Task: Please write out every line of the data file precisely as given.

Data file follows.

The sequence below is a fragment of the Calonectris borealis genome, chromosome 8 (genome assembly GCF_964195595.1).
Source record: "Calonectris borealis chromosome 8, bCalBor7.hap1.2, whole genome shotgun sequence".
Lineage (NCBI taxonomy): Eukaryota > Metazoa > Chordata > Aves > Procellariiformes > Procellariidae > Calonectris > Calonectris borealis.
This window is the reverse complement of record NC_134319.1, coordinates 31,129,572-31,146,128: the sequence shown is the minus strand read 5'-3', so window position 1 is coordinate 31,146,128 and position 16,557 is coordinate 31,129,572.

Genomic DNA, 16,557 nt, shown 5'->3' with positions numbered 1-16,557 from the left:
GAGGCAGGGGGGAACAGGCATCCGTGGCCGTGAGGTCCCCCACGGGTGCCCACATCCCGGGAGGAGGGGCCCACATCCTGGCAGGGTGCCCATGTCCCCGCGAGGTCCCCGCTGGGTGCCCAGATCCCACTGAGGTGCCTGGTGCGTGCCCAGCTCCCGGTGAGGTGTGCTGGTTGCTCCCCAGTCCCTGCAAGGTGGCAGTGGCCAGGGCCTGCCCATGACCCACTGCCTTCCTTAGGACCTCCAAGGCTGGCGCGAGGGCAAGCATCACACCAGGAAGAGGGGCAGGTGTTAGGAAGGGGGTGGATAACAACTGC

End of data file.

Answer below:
The sequence below is a fragment of the Calonectris borealis genome, chromosome 8 (genome assembly GCF_964195595.1).
Source record: "Calonectris borealis chromosome 8, bCalBor7.hap1.2, whole genome shotgun sequence".
Lineage (NCBI taxonomy): Eukaryota > Metazoa > Chordata > Aves > Procellariiformes > Procellariidae > Calonectris > Calonectris borealis.
This window is the reverse complement of record NC_134319.1, coordinates 31,129,572-31,146,128: the sequence shown is the minus strand read 5'-3', so window position 1 is coordinate 31,146,128 and position 16,557 is coordinate 31,129,572.

Genomic DNA, 16,557 nt, shown 5'->3' with positions numbered 1-16,557 from the left:
GAGGCAGGGGGGAACAGGCATCCGTGGCCGTGAGGTCCCCCACGGGTGCCCACATCCCGGGAGGAGGGGCCCACATCCTGGCAGGGTGCCCATGTCCCCGCGAGGTCCCCGCTGGGTGCCCAGATCCCACTGAGGTGCCTGGTGCGTGCCCAGCTCCCGGTGAGGTGTGCTGGTTGCTCCCCAGTCCCTGCAAGGTGGCAGTGGCCAGGGCCTGCCCATGACCCACTGCCTTCCTTAGGACCTCCAAGGCTGGCGCGAGGGCAAGCATCACACCAGGAAGAGGGGCAGGTGTTAGGAAGGGGGTGGATAACAACTGC